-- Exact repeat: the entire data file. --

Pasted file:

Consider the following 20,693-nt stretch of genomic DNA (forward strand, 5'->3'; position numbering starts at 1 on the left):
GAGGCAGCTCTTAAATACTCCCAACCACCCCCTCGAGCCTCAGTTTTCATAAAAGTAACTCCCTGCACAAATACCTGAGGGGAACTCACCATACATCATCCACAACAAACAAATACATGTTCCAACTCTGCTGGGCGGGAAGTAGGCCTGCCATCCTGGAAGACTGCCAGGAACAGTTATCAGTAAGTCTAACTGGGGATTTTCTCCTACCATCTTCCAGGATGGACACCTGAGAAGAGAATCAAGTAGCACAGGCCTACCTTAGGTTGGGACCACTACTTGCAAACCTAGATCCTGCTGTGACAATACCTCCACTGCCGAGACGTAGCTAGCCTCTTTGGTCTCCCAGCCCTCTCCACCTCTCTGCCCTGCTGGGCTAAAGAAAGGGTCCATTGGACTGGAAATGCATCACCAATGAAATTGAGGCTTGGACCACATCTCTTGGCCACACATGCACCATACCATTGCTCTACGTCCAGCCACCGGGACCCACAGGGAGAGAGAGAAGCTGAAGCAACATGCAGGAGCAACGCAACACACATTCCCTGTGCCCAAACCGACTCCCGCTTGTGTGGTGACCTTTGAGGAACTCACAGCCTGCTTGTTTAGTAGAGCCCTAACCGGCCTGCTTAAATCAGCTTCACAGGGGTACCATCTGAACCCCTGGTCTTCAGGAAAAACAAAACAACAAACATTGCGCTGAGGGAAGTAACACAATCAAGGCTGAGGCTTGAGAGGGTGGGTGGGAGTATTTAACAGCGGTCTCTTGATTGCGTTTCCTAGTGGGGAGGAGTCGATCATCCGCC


Consider the following 20,693-nt stretch of genomic DNA (forward strand, 5'->3'; position numbering starts at 1 on the left):
GAGGCAGCTCTTAAATACTCCCAACCACCCCCTCGAGCCTCAGTTTTCATAAAAGTAACTCCCTGCACAAATACCTGAGGGGAACTCACCATACATCATCCACAACAAACAAATACATGTTCCAACTCTGCTGGGCGGGAAGTAGGCCTGCCATCCTGGAAGACTGCCAGGAACAGTTATCAGTAAGTCTAACTGGGGATTTTCTCCTACCATCTTCCAGGATGGACACCTGAGAAGAGAATCAAGTAGCACAGGCCTACCTTAGGTTGGGACCACTACTTGCAAACCTAGATCCTGCTGTGACAATACCTCCACTGCCGAGACGTAGCTAGCCTCTTTGGTCTCCCAGCCCTCTCCACCTCTCTGCCCTGCTGGGCTAAAGAAAGGGTCCATTGGACTGGAAATGCATCACCAATGAAATTGAGGCTTGGACCACATCTCTTGGCCACACATGCACCATACCATTGCTCTACGTCCAGCCACCGGGACCCACAGGGAGAGAGAGAAGCTGAAGCAACATGCAGGAGCAACGCAACACACATTCCCTGTGCCCAAACCGACTCCCGCTTGTGTGGTGACCTTTGAGGAACTCACAGCCTGCTTGTTTAGTAGAGCCCTAACCGGCCTGCTTAAATCAGCTTCACAGGGGTACCATCTGAACCCCTGGTCTTCAGGAAAAACAAAACAACAAACATTGCGCTGAGGGAAGTAACACAATCAAGGCTGAGGCTTGAGAGGGTGGGTGGGAGTATTTAACAGCGGTCTCTTGATTGCGTTTCCTAGTGGGGAGGAGTCGATCATCCGCC